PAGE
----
Massage & Bodywork

July/August 2010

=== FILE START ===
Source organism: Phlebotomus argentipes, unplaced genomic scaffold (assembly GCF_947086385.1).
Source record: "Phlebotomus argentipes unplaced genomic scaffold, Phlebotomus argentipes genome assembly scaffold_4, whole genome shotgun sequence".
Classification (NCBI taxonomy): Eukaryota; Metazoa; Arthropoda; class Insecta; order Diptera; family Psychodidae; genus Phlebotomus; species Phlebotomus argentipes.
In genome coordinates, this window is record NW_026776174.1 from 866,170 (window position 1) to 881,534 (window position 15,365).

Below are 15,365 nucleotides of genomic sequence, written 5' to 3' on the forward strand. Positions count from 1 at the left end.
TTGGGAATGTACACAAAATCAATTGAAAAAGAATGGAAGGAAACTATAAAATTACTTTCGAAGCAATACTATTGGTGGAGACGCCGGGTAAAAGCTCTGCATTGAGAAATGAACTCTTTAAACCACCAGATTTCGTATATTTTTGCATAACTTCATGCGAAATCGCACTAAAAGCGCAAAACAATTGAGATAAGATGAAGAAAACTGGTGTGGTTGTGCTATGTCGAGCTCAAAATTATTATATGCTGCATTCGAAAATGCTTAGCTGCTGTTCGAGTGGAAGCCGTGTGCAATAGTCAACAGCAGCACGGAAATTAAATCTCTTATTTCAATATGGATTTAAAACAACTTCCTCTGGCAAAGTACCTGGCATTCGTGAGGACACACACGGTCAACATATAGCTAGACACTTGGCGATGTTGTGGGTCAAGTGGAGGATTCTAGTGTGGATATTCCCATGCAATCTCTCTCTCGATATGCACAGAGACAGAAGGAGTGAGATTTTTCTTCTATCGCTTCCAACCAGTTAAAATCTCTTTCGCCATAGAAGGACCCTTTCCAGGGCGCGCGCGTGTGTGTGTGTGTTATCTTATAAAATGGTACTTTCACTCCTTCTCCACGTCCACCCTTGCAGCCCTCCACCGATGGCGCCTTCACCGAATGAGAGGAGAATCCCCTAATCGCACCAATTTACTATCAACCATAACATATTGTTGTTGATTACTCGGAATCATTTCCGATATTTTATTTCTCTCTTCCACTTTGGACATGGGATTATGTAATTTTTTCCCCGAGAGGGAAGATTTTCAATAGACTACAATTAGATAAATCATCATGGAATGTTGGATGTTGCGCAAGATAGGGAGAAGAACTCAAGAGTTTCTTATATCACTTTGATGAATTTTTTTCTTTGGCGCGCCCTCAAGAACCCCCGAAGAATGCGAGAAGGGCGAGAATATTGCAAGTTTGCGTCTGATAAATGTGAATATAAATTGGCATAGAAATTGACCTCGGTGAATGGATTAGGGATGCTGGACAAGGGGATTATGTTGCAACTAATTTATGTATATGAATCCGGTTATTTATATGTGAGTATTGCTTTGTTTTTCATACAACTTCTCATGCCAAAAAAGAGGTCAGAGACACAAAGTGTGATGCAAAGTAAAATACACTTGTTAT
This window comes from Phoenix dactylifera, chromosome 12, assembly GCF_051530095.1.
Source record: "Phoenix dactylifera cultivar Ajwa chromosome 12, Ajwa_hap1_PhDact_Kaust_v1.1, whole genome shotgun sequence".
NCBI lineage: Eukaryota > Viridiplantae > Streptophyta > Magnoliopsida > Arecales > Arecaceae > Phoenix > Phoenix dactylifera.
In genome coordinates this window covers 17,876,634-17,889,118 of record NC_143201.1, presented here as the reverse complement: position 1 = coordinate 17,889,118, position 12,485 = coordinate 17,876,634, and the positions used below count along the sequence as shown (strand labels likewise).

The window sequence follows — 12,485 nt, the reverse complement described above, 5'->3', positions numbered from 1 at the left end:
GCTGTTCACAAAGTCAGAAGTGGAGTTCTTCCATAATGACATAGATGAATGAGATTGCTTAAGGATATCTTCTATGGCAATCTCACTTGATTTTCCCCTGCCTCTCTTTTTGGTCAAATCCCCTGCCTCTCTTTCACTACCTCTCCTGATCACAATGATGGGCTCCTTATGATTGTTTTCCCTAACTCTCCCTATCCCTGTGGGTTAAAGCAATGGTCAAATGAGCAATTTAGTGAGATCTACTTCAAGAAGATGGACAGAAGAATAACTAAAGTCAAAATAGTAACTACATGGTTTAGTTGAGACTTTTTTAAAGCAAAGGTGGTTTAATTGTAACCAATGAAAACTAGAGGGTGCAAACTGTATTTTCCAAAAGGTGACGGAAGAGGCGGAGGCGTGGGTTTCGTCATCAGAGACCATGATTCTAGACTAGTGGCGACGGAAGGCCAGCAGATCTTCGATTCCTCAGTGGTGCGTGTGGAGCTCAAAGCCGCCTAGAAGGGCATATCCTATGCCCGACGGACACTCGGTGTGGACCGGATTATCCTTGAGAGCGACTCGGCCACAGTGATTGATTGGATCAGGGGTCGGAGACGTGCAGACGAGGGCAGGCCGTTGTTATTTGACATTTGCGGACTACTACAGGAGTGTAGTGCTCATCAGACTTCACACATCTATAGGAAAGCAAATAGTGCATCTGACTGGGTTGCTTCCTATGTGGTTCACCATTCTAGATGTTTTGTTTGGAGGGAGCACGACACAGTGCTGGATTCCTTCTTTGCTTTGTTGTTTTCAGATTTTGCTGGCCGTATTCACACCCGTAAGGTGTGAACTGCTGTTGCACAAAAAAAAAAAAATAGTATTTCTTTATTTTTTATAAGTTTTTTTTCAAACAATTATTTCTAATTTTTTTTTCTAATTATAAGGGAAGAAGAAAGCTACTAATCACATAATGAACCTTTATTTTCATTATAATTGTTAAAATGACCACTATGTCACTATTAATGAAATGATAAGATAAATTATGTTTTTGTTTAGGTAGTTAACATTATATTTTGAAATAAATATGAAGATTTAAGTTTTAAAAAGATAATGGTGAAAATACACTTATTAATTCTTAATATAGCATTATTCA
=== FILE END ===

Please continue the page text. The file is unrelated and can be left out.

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AUTH METHOD Because the forearms are more durable than the hands, fingers, or thumbs (and with practice are just as sensitive), they are a bodyworker's most prized tool. Although I didn't receive enough training to diagnose such things, and didn't think this limited training allowed me to put reflexologist on my business card, I did come to know that I could give a great foot massage. I could work out "crystals" on the sole of the foot, stimulate nerve endings and all the organs I could remember from the reflexology map, and turn tired and achy feet into light and happy ones. The only problem was that all this work was done with my thumbs. If a client came in with really tight feet—or even worse, plantar fasciitis—I would diligently use my thumbs to break up the tension on the sole of the foot. Although this was effective and felt good for the client, it was exhausting for my thumbs. I knew from massage school that one of the more common injuries among massage therapists is a thumb or thenar injury. There had to be an easier way to do this work. Massage is a labor-intensive Photos courtesy of Shari Auth. profession. The key to longevity is learning how to work smarter— meaning clients get the relief they are looking for and the practitioner uses as little energy as possible to fulfill this goal. There were a few factors holding me back from giving an effective yet effortless foot treatment to my clients. First was the position. The supine position allowed me no leverage to work the sole of a client's foot. Second, the thumbs are not an adequate tool for performing massage long-term; they are too fragile. And finally, I wasn't doing enough massage on the muscles of the calf that attach on the bottom of the foot. I decided to have my client lie in the prone position so I could use my body weight to drop down onto the sole of the foot. I couldn't use body weight to engage the sole of the foot with my client in the supine position; 64 massage & bodywork july/august 2010

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